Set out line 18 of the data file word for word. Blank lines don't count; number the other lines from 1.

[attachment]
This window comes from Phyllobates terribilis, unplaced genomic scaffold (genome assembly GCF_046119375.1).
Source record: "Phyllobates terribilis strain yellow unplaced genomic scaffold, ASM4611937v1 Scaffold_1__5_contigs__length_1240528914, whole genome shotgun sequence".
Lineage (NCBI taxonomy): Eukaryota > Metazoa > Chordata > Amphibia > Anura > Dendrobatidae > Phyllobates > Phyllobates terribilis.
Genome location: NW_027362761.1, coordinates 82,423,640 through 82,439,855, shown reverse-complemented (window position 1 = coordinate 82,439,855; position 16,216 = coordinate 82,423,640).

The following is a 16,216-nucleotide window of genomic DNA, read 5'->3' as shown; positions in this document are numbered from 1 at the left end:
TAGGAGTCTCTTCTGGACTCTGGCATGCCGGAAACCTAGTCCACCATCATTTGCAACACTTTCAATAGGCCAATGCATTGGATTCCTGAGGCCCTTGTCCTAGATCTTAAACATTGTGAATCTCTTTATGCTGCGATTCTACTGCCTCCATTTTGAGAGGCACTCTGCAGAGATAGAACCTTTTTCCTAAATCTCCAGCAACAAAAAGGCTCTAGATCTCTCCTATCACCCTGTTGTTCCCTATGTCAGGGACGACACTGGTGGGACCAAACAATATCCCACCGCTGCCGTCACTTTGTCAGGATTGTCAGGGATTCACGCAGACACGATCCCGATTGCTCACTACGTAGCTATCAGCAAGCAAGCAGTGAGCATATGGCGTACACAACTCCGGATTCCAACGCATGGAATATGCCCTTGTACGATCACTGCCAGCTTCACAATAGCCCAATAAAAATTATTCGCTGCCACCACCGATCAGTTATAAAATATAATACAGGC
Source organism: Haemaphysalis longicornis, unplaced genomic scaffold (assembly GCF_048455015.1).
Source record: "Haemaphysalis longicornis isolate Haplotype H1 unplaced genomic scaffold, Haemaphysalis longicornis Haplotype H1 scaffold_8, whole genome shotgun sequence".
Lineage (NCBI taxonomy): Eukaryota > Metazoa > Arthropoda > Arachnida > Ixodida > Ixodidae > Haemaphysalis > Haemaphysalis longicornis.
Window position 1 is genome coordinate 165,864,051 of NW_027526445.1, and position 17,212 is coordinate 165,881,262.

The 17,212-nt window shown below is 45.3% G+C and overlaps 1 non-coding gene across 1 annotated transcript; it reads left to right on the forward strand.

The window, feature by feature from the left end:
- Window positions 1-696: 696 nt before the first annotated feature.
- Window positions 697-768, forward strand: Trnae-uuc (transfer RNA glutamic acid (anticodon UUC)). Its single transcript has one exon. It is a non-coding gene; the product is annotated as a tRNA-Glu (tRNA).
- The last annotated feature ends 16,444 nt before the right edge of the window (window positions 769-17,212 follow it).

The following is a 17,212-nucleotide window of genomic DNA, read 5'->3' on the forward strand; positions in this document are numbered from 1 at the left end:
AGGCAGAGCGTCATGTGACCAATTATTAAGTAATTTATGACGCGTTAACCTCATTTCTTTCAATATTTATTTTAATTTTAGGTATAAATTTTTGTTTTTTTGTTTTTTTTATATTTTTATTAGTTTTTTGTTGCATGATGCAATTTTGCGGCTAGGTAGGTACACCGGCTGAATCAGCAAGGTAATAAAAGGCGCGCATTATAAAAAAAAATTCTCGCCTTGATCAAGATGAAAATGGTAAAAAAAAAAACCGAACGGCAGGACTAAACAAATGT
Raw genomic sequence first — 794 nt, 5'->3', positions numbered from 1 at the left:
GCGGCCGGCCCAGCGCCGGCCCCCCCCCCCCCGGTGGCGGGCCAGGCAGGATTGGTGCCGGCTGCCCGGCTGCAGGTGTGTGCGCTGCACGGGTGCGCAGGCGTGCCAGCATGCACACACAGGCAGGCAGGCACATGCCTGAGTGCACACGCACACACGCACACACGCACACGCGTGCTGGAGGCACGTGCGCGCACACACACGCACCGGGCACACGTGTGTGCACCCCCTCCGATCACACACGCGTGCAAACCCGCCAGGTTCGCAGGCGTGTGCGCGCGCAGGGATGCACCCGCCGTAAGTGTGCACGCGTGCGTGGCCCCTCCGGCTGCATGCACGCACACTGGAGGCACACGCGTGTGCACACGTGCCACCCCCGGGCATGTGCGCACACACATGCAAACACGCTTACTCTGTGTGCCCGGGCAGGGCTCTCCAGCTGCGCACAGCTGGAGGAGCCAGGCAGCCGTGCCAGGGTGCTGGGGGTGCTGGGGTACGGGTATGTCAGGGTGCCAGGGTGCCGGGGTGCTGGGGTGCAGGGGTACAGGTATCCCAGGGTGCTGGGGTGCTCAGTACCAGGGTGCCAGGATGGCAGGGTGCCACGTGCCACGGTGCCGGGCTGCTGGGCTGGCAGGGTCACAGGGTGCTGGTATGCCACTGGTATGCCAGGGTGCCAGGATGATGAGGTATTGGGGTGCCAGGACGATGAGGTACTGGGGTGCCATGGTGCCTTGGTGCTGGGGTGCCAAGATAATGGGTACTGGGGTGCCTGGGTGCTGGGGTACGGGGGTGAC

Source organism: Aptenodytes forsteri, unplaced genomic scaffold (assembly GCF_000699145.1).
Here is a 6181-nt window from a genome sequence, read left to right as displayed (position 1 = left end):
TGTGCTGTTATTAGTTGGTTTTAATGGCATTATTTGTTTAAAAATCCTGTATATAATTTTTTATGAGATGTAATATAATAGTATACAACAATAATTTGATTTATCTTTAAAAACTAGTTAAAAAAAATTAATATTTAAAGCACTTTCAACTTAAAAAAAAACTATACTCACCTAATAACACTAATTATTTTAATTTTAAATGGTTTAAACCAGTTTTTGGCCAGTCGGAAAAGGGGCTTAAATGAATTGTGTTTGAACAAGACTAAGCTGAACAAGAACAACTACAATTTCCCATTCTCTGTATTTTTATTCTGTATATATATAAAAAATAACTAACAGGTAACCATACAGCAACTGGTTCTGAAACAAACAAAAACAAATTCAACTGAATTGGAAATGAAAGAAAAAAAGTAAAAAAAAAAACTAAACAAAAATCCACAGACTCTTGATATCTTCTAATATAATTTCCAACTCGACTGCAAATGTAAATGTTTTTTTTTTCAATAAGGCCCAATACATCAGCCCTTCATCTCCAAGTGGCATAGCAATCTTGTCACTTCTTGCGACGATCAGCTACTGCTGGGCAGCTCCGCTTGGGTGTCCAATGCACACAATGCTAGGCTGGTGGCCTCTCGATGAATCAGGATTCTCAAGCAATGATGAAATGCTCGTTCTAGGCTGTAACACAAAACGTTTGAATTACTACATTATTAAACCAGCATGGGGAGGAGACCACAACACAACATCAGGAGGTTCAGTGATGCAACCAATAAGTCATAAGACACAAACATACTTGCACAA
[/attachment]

Raw genomic sequence first — 794 nt, 5'->3', positions numbered from 1 at the left: